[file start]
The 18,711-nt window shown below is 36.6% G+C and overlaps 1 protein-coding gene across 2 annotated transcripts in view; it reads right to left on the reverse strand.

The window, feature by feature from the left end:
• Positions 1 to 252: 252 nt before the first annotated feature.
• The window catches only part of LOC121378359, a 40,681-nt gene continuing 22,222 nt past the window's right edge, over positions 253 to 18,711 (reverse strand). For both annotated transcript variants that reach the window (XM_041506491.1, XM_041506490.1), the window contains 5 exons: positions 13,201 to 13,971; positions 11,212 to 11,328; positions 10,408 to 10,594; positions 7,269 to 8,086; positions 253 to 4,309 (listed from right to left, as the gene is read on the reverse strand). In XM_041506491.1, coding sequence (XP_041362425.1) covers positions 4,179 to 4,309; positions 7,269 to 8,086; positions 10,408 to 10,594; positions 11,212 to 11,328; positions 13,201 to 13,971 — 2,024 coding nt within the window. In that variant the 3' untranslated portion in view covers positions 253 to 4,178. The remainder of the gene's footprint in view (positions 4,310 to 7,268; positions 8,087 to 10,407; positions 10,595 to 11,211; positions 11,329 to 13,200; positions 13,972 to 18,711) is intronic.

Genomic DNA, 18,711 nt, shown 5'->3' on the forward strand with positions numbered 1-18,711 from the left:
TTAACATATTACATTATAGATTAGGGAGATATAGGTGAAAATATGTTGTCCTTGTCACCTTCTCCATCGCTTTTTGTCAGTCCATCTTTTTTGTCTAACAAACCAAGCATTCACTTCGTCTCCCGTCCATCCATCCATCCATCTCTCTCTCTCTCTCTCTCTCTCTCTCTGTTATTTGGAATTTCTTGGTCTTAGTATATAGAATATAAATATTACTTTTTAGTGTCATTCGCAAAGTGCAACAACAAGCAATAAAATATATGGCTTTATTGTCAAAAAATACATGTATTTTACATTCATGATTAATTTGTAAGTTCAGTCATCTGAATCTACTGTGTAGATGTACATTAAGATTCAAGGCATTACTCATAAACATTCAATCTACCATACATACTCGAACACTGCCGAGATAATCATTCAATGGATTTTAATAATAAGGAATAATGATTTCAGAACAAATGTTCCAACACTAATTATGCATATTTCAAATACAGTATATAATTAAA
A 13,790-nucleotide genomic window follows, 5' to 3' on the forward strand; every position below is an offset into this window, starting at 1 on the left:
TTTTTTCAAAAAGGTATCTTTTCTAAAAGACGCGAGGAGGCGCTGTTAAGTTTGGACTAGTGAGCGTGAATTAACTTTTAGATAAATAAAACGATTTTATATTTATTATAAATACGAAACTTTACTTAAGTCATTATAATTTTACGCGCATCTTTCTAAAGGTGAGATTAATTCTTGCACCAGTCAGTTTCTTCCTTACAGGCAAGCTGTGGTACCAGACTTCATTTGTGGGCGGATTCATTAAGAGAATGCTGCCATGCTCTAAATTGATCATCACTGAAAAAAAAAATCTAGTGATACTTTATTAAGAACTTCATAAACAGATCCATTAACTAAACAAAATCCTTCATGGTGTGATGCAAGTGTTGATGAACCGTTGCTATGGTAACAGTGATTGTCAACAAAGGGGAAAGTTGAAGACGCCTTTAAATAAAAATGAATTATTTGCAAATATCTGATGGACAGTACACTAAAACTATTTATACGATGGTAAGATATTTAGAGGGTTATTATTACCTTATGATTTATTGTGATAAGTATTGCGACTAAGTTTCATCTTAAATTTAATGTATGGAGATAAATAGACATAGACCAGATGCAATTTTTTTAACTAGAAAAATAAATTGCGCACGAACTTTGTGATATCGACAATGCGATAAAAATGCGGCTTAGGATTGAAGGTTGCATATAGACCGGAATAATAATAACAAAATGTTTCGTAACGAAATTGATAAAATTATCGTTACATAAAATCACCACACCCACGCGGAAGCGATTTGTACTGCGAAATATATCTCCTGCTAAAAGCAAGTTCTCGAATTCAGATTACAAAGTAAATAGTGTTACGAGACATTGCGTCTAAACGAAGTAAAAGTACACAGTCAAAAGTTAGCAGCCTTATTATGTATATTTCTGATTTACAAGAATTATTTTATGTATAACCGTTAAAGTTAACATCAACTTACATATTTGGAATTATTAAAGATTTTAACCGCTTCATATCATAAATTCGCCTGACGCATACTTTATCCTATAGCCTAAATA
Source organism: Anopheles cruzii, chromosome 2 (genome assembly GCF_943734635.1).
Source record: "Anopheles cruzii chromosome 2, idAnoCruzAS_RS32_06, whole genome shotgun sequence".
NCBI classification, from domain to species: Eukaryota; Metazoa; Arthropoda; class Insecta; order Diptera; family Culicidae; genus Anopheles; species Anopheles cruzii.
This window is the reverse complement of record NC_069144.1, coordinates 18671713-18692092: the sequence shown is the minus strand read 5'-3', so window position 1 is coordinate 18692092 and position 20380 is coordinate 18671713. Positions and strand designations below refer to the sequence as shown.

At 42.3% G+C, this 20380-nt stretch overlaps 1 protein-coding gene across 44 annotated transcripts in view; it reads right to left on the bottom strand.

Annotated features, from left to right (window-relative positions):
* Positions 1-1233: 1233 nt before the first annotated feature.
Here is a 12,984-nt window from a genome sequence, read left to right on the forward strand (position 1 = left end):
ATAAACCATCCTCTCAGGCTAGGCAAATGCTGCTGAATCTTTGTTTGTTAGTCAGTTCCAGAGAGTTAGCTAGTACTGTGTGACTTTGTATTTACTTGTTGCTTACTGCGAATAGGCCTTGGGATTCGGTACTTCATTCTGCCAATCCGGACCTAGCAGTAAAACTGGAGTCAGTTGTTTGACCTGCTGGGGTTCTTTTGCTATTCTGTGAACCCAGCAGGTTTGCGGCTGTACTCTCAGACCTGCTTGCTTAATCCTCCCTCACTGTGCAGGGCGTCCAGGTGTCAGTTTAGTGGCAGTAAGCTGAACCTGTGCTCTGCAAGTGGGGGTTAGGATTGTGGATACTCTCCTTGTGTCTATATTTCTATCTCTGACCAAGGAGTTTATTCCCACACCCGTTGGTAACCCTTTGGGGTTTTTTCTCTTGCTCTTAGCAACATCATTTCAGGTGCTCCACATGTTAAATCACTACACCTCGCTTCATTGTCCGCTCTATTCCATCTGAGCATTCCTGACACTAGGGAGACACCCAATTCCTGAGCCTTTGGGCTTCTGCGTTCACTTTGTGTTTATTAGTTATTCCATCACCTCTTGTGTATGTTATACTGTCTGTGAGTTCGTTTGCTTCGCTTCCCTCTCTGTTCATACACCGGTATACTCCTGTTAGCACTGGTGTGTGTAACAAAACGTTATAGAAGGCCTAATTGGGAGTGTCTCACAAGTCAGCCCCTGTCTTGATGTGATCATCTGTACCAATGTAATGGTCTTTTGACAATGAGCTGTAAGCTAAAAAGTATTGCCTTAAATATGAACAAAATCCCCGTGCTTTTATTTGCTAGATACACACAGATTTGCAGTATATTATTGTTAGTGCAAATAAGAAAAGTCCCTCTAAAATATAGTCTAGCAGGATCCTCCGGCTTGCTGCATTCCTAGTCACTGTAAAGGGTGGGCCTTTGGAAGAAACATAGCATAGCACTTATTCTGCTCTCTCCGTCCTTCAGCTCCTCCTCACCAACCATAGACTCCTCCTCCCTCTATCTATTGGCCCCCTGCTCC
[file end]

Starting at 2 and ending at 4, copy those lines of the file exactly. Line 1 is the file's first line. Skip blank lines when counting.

The window, feature by feature from the left end:
• Positions 1 to 252: 252 nt before the first annotated feature.
• The window catches only part of LOC121378359, a 40,681-nt gene continuing 22,222 nt past the window's right edge, over positions 253 to 18,711 (reverse strand). For both annotated transcript variants that reach the window (XM_041506491.1, XM_041506490.1), the window contains 5 exons: positions 13,201 to 13,971; positions 11,212 to 11,328; positions 10,408 to 10,594; positions 7,269 to 8,086; positions 253 to 4,309 (listed from right to left, as the gene is read on the reverse strand). In XM_041506491.1, coding sequence (XP_041362425.1) covers positions 4,179 to 4,309; positions 7,269 to 8,086; positions 10,408 to 10,594; positions 11,212 to 11,328; positions 13,201 to 13,971 — 2,024 coding nt within the window. In that variant the 3' untranslated portion in view covers positions 253 to 4,178. The remainder of the gene's footprint in view (positions 4,310 to 7,268; positions 8,087 to 10,407; positions 10,595 to 11,211; positions 11,329 to 13,200; positions 13,972 to 18,711) is intronic.